This is what diabetes really looks like

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This is what diabetes really looks like

It’s not morbid obesity and it’s not jokes about cakes or eating too much McDonald’s

In July, Madeline Milzark, a type one diabetic of nearly ten years, collapsed after her blood sugar level dropped while she was home alone, inspiring her to write a post on #whatdiabetesreallylookslike. In her post, Millie says: “It’s a disease that isn’t picky when it chooses who to attack, it doesn’t care if you’re two months old or if you’re 73. It doesn’t care if you eat Big Macs and McChickens every day of your life or if you’re a strict vegan who goes to the gym daily. Diabetes is me.

“Diabetes is a whole ton of people who fight for their life every single day and go to bed not sure if they’re going to wake up the next morning. So before you tag your huge dessert #Diabetes, think about what #Diabetes really looks like”.

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Millie’s post was shared over 11,000 times, and now thousands of people have gotten behind the hashtag to support type one diabetics and share their stories on social media to raise awareness.

For me, a diabetic of just over ten years, it’s a 10 year-old girl who had a hypo while running the relay race on sports day, so she couldn’t help it when she ran the wrong way around the track because the low blood sugar levels made her brain not work properly. They sent signals that got confused, meaning the yellow house came last in the race and she got blamed for losing it.

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It’s a 17 year-old girl who is so used to symptoms of a hypo by now, but still gets in the shower to wash her hair, all ready to be dyed, only for the heat to affect her blood sugar levels causing a hypo. Then finally managing to stagger out of the shower naked but for a towel loosely hung round, dripping from head to toe in sweat despite just being clean from a shower, then collapsing into the arms of her mum and the hairdresser who have to force sugary food and Lucozade down her throat before it gets to the point where she can’t physically digest anything.

It’s a 19 year-old girl waking up covered in sweat to a hypo at 3.40am, panicky, stressed and crying a little, trying to get her brain to work out what to do, and then not having much strength to call and wake her family up to get help, never mind make it down the stairs to get treatment.

It’s the jokes we feel we have to laugh at

It’s diabetics seeing the word tagged under a picture of a chocolate cake. Or laughing along with everyone if you’re in a group and someone says “I’m so full after that cheesecake, diabetes stay away” and staying silent. Or constantly having people ask why you drink diet drinks all the time when they’re really bad for you. But it’s more than just the jokes.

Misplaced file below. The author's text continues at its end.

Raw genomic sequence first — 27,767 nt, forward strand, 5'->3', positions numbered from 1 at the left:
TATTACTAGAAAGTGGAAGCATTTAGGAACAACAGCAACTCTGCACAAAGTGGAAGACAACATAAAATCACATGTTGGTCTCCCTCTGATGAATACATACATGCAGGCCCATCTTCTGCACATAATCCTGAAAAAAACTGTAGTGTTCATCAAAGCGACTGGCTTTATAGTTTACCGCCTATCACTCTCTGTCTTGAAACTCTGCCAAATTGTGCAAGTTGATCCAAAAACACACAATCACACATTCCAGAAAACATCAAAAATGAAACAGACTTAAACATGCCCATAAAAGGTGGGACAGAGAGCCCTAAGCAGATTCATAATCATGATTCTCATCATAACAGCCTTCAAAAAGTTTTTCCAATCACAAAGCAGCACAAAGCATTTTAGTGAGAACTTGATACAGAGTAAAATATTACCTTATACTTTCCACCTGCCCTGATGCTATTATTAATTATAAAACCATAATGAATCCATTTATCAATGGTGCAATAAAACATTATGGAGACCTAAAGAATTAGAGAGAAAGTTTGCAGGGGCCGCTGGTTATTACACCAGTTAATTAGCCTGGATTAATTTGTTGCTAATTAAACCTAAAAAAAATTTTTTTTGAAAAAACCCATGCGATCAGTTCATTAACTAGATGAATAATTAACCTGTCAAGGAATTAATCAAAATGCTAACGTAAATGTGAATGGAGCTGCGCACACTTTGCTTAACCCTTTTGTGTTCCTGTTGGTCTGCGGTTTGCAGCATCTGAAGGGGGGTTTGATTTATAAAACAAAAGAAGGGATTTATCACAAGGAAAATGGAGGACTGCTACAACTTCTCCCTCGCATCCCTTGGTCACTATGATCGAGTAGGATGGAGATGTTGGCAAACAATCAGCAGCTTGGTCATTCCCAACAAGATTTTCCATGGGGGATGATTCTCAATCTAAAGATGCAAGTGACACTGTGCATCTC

It’s everything having to be planned

You have to stop hanging out with and having fun with your friends because you haven’t got your insulin. It means you’re never really allowed to be spontaneous because you might not have enough of a dose with you, or you might not even have your insulin with you, or you might have had a hypo and are still in recovery, or you’re out of blood testing strips or needles. It’s feeling guilty for needing help with treating a hypo when you don’t have the strength to help yourself.

It’s lots of calculating

It causes lots of worry about food and how to count it. What if you miscount the carbohydrates and have a hyperglycaemia, or what if you overdose and have a hypoglycaemic do? If you miscalculate it could be the difference between being okay or falling unconscious and waking up in hospital.

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It’s thinking you’re a ‘bad diabetic’ because you get so many highs

Even if you count your carbs, and inject the correct dose, hormones can interfere and send your bloods sky high. Or you go to bed with a ‘normal’ blood glucose range between four and seven, and you wake up and it’s at 20.

It’s being ashamed

You get your insulin pen out ready to inject and then someone you’re with squeals and makes a big fuss about how they’re afraid of needles, sometimes for attention, when they could just subtly look away rather than make you feel bad about doing the thing that keeps you alive. Not to mention the fact that you used to be scared of needles yourself but didn’t have a choice over not injecting, it’s not something we do because we enjoy it. Knowing your future children could be affected is a real kick in the teeth too.

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Diabetes is more than just a viral Facebook post, a hashtag, or a joke. It’s life or death.

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